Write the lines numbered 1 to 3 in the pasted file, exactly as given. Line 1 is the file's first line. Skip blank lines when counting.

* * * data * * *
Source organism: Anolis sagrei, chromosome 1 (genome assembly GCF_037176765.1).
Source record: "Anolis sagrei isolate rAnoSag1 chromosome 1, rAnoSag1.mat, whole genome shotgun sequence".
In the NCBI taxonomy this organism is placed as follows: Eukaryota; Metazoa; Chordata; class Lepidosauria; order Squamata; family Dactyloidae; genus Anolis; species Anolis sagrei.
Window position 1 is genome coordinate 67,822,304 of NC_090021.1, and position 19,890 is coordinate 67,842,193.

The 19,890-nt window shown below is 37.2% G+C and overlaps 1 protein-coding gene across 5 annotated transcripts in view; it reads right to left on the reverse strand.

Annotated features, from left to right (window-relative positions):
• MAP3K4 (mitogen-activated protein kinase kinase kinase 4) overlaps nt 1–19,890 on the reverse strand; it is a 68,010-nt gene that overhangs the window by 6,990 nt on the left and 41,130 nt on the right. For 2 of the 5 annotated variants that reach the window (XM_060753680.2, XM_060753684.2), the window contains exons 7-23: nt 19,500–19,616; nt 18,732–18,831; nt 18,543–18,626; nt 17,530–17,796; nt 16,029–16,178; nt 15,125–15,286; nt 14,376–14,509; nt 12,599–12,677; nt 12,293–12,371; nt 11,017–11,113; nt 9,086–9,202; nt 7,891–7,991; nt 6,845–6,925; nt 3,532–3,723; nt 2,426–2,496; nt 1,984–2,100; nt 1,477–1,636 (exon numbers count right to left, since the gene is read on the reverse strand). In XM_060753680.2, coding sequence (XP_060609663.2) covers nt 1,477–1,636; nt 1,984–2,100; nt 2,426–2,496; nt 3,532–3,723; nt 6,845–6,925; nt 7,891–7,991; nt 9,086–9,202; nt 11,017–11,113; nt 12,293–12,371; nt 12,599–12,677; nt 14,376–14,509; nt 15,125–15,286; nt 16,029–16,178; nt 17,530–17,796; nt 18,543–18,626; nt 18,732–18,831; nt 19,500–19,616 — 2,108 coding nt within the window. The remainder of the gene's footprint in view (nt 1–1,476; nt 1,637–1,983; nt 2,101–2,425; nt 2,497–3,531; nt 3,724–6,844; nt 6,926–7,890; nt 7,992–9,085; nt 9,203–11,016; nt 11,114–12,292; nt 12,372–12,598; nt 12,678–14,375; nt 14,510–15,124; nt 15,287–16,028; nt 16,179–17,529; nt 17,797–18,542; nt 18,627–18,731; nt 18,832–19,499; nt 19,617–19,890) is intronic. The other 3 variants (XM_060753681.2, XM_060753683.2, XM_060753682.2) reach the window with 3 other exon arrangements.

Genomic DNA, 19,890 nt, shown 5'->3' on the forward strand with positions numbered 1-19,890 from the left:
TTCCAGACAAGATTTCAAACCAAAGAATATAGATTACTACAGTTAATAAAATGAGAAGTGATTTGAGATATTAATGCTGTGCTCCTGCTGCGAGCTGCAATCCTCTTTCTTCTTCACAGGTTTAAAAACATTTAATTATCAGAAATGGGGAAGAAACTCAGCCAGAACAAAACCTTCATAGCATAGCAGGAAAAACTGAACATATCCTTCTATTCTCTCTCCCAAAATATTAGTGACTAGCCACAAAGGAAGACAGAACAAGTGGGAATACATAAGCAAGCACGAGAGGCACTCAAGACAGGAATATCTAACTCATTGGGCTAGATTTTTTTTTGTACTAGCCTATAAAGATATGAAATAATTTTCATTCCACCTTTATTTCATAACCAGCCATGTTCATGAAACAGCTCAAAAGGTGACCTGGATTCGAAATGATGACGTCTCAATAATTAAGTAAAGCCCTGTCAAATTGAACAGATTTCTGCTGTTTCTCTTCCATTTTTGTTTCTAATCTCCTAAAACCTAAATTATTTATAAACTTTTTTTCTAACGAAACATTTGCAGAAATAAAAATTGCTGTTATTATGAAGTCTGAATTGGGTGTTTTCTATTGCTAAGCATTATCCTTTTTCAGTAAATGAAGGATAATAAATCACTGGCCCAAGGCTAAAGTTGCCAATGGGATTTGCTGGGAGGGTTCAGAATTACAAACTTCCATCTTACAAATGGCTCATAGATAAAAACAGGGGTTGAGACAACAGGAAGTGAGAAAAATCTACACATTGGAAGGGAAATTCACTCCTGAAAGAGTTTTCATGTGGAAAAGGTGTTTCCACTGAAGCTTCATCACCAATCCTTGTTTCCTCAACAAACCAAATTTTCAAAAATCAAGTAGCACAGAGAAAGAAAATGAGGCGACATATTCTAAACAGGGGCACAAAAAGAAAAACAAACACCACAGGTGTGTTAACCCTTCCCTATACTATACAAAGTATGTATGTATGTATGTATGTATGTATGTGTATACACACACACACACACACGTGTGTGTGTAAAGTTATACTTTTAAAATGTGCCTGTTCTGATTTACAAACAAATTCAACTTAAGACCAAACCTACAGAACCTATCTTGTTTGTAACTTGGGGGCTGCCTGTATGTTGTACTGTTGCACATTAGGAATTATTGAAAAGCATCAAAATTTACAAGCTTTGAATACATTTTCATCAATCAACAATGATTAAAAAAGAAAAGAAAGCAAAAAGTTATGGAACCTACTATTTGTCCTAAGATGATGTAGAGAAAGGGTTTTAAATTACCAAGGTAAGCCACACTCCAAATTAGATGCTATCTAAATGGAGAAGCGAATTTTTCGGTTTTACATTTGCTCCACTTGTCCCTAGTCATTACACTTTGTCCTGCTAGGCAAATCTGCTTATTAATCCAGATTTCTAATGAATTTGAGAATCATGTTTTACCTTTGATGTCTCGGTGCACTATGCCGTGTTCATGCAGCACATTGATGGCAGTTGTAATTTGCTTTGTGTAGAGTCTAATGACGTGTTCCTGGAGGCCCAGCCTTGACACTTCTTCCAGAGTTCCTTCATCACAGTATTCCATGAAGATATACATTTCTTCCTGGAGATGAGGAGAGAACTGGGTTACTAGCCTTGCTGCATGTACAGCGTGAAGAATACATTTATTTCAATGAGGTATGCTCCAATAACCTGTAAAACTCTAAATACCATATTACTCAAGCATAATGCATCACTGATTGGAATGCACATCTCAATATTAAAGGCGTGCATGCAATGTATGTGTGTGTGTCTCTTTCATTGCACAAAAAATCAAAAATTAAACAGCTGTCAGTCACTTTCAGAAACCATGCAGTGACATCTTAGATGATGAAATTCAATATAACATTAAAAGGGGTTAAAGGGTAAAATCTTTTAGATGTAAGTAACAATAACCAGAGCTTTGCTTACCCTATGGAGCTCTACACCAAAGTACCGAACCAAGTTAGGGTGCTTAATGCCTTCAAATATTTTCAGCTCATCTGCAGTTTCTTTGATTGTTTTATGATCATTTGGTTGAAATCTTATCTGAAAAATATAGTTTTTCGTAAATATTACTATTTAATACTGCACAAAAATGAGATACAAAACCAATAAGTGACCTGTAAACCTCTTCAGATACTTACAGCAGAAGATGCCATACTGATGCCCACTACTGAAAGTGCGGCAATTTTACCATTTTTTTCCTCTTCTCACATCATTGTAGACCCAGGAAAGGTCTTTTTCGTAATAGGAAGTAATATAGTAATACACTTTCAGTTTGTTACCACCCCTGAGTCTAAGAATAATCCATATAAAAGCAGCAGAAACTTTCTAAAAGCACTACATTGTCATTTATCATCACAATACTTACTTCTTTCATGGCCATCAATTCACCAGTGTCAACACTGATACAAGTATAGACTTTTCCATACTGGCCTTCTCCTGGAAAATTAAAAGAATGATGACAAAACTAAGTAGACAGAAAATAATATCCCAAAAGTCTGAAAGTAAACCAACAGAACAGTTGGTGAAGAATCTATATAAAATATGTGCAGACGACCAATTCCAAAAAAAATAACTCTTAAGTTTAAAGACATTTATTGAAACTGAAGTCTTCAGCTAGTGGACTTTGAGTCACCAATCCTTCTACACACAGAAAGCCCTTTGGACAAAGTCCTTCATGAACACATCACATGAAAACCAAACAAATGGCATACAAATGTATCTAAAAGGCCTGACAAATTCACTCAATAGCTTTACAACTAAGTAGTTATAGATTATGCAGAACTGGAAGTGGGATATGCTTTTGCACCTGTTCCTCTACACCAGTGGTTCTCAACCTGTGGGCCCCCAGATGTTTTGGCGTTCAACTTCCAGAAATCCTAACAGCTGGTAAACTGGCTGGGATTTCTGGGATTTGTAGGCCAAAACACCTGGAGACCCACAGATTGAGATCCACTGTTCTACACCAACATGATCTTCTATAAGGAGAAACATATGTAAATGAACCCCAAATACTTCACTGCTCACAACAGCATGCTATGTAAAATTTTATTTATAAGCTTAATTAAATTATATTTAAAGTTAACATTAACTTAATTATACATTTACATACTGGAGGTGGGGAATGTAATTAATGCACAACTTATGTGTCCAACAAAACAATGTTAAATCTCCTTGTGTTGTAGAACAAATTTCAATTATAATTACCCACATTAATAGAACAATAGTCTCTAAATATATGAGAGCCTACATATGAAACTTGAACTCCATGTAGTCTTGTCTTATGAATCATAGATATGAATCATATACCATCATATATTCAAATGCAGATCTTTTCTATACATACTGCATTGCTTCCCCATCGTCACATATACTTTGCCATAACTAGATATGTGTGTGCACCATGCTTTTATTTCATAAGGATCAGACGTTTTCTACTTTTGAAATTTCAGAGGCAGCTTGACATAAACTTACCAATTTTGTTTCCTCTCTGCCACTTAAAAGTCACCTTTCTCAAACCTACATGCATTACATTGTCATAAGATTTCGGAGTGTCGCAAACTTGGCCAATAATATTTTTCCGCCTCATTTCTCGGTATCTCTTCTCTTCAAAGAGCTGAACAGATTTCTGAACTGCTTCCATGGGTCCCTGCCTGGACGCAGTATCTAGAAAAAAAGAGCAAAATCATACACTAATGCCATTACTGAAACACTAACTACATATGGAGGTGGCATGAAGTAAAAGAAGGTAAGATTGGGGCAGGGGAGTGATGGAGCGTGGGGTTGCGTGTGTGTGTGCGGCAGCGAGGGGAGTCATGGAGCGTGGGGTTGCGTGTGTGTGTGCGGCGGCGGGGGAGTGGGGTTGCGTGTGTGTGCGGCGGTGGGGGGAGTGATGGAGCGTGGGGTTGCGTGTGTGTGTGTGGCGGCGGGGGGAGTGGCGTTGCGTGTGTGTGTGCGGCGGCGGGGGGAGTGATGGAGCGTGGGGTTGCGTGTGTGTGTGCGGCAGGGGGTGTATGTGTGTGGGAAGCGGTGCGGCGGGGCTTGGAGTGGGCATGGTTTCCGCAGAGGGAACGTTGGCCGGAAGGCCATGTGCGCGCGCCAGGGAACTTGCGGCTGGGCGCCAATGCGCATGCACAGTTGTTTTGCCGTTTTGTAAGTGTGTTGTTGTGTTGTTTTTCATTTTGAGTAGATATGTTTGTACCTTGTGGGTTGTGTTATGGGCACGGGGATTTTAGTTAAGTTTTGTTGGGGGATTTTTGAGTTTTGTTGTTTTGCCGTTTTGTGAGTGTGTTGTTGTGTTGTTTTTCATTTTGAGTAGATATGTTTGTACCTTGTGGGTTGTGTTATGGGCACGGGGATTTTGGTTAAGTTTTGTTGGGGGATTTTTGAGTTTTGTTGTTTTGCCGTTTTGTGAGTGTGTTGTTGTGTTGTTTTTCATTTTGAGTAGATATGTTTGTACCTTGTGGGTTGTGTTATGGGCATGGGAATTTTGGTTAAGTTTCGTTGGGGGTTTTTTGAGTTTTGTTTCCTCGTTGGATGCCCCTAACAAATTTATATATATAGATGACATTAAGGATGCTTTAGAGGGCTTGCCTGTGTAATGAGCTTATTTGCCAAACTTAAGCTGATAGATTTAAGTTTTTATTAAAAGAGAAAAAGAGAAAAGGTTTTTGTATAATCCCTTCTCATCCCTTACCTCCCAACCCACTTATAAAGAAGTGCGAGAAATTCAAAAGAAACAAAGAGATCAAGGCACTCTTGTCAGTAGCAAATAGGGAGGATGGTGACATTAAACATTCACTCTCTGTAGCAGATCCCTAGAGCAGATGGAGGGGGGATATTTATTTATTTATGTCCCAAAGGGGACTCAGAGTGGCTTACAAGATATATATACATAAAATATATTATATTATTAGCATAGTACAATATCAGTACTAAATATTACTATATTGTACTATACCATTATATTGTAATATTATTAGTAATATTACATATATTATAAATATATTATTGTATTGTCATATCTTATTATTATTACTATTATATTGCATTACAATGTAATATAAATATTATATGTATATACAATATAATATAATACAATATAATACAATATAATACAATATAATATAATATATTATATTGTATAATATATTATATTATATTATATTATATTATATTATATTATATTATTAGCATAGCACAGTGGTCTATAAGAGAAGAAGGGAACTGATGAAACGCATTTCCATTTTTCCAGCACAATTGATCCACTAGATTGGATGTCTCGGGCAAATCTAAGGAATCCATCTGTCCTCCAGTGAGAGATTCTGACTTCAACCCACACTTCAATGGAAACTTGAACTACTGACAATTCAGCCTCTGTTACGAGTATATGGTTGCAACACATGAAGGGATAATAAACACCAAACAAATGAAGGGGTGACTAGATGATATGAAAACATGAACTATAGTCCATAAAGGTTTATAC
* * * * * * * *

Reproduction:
Source organism: Anolis sagrei, chromosome 1 (genome assembly GCF_037176765.1).
Source record: "Anolis sagrei isolate rAnoSag1 chromosome 1, rAnoSag1.mat, whole genome shotgun sequence".
In the NCBI taxonomy this organism is placed as follows: Eukaryota; Metazoa; Chordata; class Lepidosauria; order Squamata; family Dactyloidae; genus Anolis; species Anolis sagrei.